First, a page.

The other article that I found quite interesting reported on a street argument or fight among several of my relatives, including Reuben Cohen, Lazarus Jacobs, and Reuben Jacobs.  Apparently an argument started at seven in the morning among what the article refers to as “barkers connected with the South Street clothing stores,” which “created considerable excitement in the neighborhood, with their jargon.” Four men were arrested, including my three relatives, who were taken to the alderman to “keep the peace.”  This article was dated Wednesday, July 10, 1867.[4]  In 1860, Joseph Jacobs, the brother of Lazarus and father of Reuben, had been a business partner in a clothing store Jacobs and Cohen with Jacob Cohen, father of Reuben Cohen.  I noticed in the 1868 Philadelphia directory that Jacob’s business was then called Hamberg and Co., presumably for his son-in-law Ansel Hamberg.  Had Jacob and Joseph had a parting of the ways? Were they now competitors? Were the cousins fighting over business at 7 in the morning? Or was this just a quarrel among young men that had nothing to do with the family businesses?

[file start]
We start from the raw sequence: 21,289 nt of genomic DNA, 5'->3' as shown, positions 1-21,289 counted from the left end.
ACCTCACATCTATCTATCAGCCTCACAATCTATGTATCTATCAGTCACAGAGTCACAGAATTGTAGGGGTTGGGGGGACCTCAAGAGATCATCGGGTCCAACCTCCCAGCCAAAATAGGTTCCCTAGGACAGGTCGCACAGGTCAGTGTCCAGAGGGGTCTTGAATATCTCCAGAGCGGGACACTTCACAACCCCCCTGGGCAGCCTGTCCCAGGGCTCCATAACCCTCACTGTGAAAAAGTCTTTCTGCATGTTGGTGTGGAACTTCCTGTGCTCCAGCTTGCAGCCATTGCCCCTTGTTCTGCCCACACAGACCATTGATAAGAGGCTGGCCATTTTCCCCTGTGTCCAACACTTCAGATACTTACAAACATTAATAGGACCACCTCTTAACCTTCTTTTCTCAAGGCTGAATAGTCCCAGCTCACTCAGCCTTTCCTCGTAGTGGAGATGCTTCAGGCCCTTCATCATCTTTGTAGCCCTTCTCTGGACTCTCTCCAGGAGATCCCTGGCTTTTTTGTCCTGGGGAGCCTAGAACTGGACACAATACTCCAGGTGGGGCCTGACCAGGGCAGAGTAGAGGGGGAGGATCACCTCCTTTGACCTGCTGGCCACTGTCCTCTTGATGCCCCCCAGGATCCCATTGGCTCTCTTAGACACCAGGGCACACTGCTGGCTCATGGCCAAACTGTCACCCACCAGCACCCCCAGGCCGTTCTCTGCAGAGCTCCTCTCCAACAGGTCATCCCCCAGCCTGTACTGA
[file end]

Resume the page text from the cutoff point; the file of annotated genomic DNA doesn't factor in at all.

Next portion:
Although none of these articles revealed any significant clues or information about my relatives, they add a human dimension to the facts and data I can find in the census reports and vital records.  These were all real people with real problems.  Times may have changed, but people always have and always will deal with the forces of and the flaws of human nature.